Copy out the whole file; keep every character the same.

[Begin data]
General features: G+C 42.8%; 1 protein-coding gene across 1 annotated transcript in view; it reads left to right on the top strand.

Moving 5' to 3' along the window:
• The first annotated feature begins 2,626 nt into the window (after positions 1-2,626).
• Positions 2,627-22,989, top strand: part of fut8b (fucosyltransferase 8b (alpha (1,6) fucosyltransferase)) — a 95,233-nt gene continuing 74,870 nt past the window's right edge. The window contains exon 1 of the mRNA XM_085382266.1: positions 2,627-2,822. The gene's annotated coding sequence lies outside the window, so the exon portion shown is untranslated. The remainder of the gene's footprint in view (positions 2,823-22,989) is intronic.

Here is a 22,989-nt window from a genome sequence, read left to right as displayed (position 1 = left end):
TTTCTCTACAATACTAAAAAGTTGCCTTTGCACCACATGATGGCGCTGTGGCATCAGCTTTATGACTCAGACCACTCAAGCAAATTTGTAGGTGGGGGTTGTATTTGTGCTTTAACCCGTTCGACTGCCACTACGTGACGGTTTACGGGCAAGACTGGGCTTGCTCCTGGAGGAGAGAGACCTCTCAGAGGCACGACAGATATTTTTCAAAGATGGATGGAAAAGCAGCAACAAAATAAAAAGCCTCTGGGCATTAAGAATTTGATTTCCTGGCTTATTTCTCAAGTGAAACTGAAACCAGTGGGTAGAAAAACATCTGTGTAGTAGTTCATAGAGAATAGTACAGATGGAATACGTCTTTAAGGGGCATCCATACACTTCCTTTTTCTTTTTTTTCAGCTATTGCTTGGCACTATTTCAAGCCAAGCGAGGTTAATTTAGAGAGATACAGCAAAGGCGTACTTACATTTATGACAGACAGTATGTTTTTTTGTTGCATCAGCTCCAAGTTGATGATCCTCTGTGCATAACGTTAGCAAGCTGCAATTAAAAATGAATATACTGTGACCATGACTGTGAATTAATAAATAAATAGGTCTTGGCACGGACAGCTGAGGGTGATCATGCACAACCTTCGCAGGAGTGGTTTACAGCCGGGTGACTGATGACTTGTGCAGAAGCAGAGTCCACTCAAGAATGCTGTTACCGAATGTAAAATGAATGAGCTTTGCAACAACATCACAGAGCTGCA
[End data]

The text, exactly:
General features: G+C 42.8%; 1 protein-coding gene across 1 annotated transcript in view; it reads left to right on the top strand.

Moving 5' to 3' along the window:
• The first annotated feature begins 2,626 nt into the window (after positions 1-2,626).
• Positions 2,627-22,989, top strand: part of fut8b (fucosyltransferase 8b (alpha (1,6) fucosyltransferase)) — a 95,233-nt gene continuing 74,870 nt past the window's right edge. The window contains exon 1 of the mRNA XM_085382266.1: positions 2,627-2,822. The gene's annotated coding sequence lies outside the window, so the exon portion shown is untranslated. The remainder of the gene's footprint in view (positions 2,823-22,989) is intronic.

Here is a 22,989-nt window from a genome sequence, read left to right as displayed (position 1 = left end):
TTTCTCTACAATACTAAAAAGTTGCCTTTGCACCACATGATGGCGCTGTGGCATCAGCTTTATGACTCAGACCACTCAAGCAAATTTGTAGGTGGGGGTTGTATTTGTGCTTTAACCCGTTCGACTGCCACTACGTGACGGTTTACGGGCAAGACTGGGCTTGCTCCTGGAGGAGAGAGACCTCTCAGAGGCACGACAGATATTTTTCAAAGATGGATGGAAAAGCAGCAACAAAATAAAAAGCCTCTGGGCATTAAGAATTTGATTTCCTGGCTTATTTCTCAAGTGAAACTGAAACCAGTGGGTAGAAAAACATCTGTGTAGTAGTTCATAGAGAATAGTACAGATGGAATACGTCTTTAAGGGGCATCCATACACTTCCTTTTTCTTTTTTTTCAGCTATTGCTTGGCACTATTTCAAGCCAAGCGAGGTTAATTTAGAGAGATACAGCAAAGGCGTACTTACATTTATGACAGACAGTATGTTTTTTTGTTGCATCAGCTCCAAGTTGATGATCCTCTGTGCATAACGTTAGCAAGCTGCAATTAAAAATGAATATACTGTGACCATGACTGTGAATTAATAAATAAATAGGTCTTGGCACGGACAGCTGAGGGTGATCATGCACAACCTTCGCAGGAGTGGTTTACAGCCGGGTGACTGATGACTTGTGCAGAAGCAGAGTCCACTCAAGAATGCTGTTACCGAATGTAAAATGAATGAGCTTTGCAACAACATCACAGAGCTGCA